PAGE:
Jesus’ presence makes good company

Leonard Lauriault

The Christmas season is now upon us. An article I read recently about Christmas mentioned that the book of Matthew begins and ends with reminders that God is with us, which is the meaning of Jesus’ name – Immanuel (Matthew 1: 20-23; 28: 18-20). God had made this promise throughout history and fulfilled it physically through Jesus’ life on earth. It continues to be true even today, although the physical Jesus has ascended back to heaven (Joshua 1: 5, 9; Acts 1: 9-11).

Before he left, Jesus promised to return, but that he’d still be with us in Spirit during his physical absence (John 14: 1-3, 15-21; Acts 2: 38, 39; Galatians 3: 26-4: 7). Christians who realize this and carry around the death of Jesus to reveal his life can face whatever comes because they know they’ll never be abandoned (2 Corinthians 4: 5-12; Hebrews 13: 5, 6; Romans 8: 31-39). While the glory of God shone round about the angels and shepherds at Jesus’ birth, it’s now to shine in and from the hearts of Christians to show the world the good news that God loves them and desires to be with them for eternity as well (John 3: 16; 2 Peter 3: 9).

Jesus associated with drunkards and prostitutes to lead them out of that lifestyle hoping that they could be where he is for eternity (Matthew 11: 19; 1 Corinthians 6: 9-11). We have no record that he met with them at the bars or other places where they practiced their sin, though. We do know that he promised to be with us even when only two or three of us are gathered in his name (Matthew 18: 20). That’s the key; we have to be gathered in his name, doing his will, and not expect him to be with us no matter what we do, even if it involves sin (Colossians 3: 17; Romans 3: 8).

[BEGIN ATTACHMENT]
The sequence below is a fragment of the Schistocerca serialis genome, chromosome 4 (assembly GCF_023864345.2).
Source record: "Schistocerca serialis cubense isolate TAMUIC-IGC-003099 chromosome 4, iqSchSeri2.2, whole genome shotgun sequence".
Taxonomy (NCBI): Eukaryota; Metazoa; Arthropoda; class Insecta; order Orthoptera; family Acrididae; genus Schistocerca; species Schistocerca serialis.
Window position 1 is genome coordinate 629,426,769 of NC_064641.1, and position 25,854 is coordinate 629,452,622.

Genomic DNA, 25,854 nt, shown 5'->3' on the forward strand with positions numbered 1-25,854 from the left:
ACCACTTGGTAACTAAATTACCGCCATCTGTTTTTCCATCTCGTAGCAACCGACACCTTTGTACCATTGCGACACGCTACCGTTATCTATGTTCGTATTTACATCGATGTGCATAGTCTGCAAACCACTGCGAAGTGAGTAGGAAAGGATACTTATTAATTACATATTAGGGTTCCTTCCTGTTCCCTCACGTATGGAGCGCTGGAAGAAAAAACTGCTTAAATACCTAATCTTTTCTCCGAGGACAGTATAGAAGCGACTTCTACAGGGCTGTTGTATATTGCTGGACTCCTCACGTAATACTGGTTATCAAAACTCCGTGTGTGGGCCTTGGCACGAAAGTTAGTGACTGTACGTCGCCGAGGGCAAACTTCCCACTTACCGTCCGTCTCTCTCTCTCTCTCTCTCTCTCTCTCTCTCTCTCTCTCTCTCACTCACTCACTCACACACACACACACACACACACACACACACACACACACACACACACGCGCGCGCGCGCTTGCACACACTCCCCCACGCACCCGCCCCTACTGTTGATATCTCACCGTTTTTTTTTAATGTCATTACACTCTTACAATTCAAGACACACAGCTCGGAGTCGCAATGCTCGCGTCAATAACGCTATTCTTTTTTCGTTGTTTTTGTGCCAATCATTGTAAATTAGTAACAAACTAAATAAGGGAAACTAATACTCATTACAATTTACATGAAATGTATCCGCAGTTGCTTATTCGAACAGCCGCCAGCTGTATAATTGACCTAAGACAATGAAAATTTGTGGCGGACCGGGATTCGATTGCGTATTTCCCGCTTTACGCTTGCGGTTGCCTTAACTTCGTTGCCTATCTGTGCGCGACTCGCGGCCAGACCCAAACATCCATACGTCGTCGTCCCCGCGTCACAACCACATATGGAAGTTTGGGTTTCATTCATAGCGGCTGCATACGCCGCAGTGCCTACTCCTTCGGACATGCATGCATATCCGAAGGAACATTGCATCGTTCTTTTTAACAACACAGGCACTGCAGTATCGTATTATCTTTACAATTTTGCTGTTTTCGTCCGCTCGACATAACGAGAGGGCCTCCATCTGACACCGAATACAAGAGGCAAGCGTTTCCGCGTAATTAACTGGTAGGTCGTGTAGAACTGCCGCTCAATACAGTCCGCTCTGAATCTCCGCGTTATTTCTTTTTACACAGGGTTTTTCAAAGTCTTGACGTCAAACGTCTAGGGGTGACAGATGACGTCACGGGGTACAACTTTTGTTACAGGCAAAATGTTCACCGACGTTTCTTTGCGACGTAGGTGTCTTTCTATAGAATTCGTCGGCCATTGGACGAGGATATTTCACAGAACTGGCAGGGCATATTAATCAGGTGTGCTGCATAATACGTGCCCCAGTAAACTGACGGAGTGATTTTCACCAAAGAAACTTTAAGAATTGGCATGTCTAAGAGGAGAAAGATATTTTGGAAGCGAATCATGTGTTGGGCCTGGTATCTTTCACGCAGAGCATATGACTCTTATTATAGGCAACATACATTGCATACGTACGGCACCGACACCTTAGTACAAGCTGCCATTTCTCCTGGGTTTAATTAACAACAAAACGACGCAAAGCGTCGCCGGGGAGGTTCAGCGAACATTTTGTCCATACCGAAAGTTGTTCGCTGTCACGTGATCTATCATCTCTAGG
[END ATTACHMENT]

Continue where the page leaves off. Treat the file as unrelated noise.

Sometime soon, Jesus will come back to take all the Christians to the place he has prepared for us so that we can be with him forever (or he could be with us) (John 17: 24; Romans 13: 11). That’s future tense. In the context of talking about his approaching death on the cross, Jesus maintained that his servants would follow him and be where he was. That’s both present and future tense. We only have this life in which to serve him and it’s after we serve him here that God will honor us forever (John 12: 25, 26). Consequently, whatever we do or wherever we go in this life, we need to consider not only what Jesus would do, but also where Jesus would go to be sure that he’s there with us.

Do you go places you know Jesus won’t be? The new year is coming up. Resolve now to not only ask, “What would Jesus do?” but also, “Where would Jesus go?” Better yet, why wait for the new year? Start staying in Jesus’ presence now.